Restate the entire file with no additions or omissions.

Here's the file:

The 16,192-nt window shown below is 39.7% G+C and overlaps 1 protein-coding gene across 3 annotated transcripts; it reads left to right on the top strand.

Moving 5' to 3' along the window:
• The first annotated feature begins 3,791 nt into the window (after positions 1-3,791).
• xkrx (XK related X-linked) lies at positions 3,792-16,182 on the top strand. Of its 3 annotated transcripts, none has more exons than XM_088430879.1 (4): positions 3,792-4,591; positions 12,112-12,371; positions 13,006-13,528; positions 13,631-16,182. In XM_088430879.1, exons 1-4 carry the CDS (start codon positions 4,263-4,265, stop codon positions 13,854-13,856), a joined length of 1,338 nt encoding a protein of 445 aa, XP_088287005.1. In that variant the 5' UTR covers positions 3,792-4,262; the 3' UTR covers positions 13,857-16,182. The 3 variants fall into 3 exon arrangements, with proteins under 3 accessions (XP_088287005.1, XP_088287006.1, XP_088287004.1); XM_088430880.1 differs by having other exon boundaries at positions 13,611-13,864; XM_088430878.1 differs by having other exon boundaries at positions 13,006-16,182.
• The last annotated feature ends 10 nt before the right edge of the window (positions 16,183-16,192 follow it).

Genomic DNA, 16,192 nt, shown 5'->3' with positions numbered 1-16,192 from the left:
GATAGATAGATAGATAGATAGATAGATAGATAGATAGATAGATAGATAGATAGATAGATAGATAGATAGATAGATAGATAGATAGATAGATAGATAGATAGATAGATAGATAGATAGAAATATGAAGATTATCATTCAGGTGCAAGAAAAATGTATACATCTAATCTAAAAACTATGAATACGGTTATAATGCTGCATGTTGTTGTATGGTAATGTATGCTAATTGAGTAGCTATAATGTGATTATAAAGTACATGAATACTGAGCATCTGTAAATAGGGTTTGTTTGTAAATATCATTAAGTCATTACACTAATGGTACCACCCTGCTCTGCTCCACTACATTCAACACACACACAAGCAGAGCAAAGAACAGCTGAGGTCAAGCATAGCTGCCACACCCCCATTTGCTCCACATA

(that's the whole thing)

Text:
The 16,192-nt window shown below is 39.7% G+C and overlaps 1 protein-coding gene across 3 annotated transcripts; it reads left to right on the top strand.

Moving 5' to 3' along the window:
• The first annotated feature begins 3,791 nt into the window (after positions 1-3,791).
• xkrx (XK related X-linked) lies at positions 3,792-16,182 on the top strand. Of its 3 annotated transcripts, none has more exons than XM_088430879.1 (4): positions 3,792-4,591; positions 12,112-12,371; positions 13,006-13,528; positions 13,631-16,182. In XM_088430879.1, exons 1-4 carry the CDS (start codon positions 4,263-4,265, stop codon positions 13,854-13,856), a joined length of 1,338 nt encoding a protein of 445 aa, XP_088287005.1. In that variant the 5' UTR covers positions 3,792-4,262; the 3' UTR covers positions 13,857-16,182. The 3 variants fall into 3 exon arrangements, with proteins under 3 accessions (XP_088287005.1, XP_088287006.1, XP_088287004.1); XM_088430880.1 differs by having other exon boundaries at positions 13,611-13,864; XM_088430878.1 differs by having other exon boundaries at positions 13,006-16,182.
• The last annotated feature ends 10 nt before the right edge of the window (positions 16,183-16,192 follow it).

Genomic DNA, 16,192 nt, shown 5'->3' with positions numbered 1-16,192 from the left:
GATAGATAGATAGATAGATAGATAGATAGATAGATAGATAGATAGATAGATAGATAGATAGATAGATAGATAGATAGATAGATAGATAGATAGATAGATAGATAGATAGATAGATAGAAATATGAAGATTATCATTCAGGTGCAAGAAAAATGTATACATCTAATCTAAAAACTATGAATACGGTTATAATGCTGCATGTTGTTGTATGGTAATGTATGCTAATTGAGTAGCTATAATGTGATTATAAAGTACATGAATACTGAGCATCTGTAAATAGGGTTTGTTTGTAAATATCATTAAGTCATTACACTAATGGTACCACCCTGCTCTGCTCCACTACATTCAACACACACACAAGCAGAGCAAAGAACAGCTGAGGTCAAGCATAGCTGCCACACCCCCATTTGCTCCACATA